“Can I make a rosary?” One young man at the edge of the group asked shyly. Several other students around him perked up at the question and looked at me expectantly. I had begun my pitch by appealing to the 7th grader’s interest in jewelry and fashion and tatted dragons—“Cool!“—but hadn’t anticipated them wanting to make rosaries. As soon as he said it though, it made perfect sense. This is a traditionally Catholic community, and family and tradition are important parts of many of these kids’ lives.
“Yes you can,” I piped back, making a mental note to find a nice tatted rosary pattern. I made one for my grandmother soon after I learned to tat, and had invented the pattern myself, and before you get your hopes up, no I am not going to post it. It was ridiculously long—I could wrap it around my neck three times—and poorly executed. But Gram loved it, like grandmothers are supposed to, because it was from me and she was proud that she had taught me tatting and I had kept it up.
So twelve years after that first tatted rosary I get this request for another. This was at the Apprenticeship Fair for the spring semester of Citizen Schools. I was there to sell 150 7th graders on the idea of learning tatting for the next 12 weeks, and by golly Batman, I think it worked.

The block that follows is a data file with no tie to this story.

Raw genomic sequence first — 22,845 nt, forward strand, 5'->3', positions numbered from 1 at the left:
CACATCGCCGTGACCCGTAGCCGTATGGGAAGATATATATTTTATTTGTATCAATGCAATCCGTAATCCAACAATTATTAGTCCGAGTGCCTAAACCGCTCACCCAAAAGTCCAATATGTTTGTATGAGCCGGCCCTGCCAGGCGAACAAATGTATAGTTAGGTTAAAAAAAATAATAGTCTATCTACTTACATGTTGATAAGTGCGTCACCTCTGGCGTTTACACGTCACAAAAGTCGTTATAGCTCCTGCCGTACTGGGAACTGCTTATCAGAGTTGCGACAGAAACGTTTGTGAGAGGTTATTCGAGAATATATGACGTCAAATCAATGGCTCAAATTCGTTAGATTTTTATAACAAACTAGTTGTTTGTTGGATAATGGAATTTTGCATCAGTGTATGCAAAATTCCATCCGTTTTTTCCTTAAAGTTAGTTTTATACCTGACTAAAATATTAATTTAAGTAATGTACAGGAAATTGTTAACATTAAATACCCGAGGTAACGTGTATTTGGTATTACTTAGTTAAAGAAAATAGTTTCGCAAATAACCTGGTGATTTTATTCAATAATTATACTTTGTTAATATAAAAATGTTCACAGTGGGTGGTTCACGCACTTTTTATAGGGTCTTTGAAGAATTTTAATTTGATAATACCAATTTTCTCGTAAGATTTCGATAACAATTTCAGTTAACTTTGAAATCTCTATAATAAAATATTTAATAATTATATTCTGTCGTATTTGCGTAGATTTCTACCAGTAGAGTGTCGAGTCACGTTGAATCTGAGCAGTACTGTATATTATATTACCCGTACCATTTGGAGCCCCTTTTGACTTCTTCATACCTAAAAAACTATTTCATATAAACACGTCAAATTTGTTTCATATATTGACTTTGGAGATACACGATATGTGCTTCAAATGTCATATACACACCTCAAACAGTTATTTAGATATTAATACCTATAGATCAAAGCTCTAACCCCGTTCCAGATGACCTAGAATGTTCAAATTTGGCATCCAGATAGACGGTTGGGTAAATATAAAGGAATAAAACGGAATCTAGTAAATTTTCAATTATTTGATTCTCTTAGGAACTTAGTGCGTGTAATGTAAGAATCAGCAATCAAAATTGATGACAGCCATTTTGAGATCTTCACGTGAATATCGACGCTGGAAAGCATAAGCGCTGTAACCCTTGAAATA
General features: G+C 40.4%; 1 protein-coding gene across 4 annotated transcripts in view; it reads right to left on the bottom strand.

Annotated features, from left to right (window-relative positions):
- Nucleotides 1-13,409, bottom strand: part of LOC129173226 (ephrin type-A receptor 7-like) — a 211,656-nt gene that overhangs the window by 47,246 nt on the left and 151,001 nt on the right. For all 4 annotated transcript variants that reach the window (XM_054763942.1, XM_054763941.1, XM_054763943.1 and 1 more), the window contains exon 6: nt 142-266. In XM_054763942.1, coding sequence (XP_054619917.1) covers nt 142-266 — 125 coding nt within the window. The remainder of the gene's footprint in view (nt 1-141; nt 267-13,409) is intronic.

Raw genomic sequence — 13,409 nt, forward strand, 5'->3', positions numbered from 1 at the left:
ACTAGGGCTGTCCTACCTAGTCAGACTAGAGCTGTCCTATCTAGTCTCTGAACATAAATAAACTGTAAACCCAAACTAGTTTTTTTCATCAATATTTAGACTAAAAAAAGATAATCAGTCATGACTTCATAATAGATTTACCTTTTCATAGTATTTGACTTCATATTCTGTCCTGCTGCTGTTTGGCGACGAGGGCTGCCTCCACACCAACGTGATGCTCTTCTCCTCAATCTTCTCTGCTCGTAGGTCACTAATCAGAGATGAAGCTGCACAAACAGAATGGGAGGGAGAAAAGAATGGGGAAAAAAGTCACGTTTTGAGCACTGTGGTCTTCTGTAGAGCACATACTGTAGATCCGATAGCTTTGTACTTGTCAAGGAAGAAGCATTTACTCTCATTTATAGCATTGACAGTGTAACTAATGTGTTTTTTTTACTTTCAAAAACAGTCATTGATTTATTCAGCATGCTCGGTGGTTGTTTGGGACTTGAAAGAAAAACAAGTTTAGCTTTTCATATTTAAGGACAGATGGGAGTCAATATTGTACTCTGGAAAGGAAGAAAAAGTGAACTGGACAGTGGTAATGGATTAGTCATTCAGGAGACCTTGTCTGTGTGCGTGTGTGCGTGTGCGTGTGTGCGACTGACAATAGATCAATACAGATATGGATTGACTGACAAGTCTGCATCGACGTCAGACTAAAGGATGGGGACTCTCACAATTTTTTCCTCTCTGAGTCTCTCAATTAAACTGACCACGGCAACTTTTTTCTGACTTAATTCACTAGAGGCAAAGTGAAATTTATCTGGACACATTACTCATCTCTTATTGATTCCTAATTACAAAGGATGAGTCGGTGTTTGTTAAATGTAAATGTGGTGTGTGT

Thank you to everyone who offered suggestions for the fair in my previous post, they were very welcome. I took many of your suggestions and made lots of little doodles, AnneB’s famous Minor Norwegian Dragon, pulled out all my tatted jewelry, and gave them a little show.
They really liked the key rings with tatting in them, as well as the earrings, hair clips and “hats”—I don’t think they’ve seen many doilies before. I demonstrated how to use the shuttle and made some small mice and butterflies to give away, which they thought were really neat, “I wanted that one; I get the next one!”
The doodles I gave away were my butterfly, Suzanne’s tatted mice (not pictured), Jon Yossuf’s dragonfly (bottom right in black and white), Ellen Lai’s basket of flowers, Birgit’s angel, and a snowflake by Heather’s Designs.
If you are looking for more quick and easy tatted doodle patters, Sherongb of the InTatters Forums put together an awesome spreadsheet of tons of patterns for tatted doodles. This is a great resource for quick patterns to use up a little extra thread, and many are appropriate for beginners.
In addition to the live samples, I brought several pattern books and my tatting journal for them to see more examples of what they could make. The Celtic tatting got several good comments, as well as the dream catcher and necklaces.
Many of the students were very enthusiastic, including many of the boys, and several told me they wanted to be in my class. I’ll find out next week which lucky 18 get to learn tatting, and meet my students. Now that I’ve gotten some feedback from them on what they want, I need to go refine my lesson plans. This is exciting!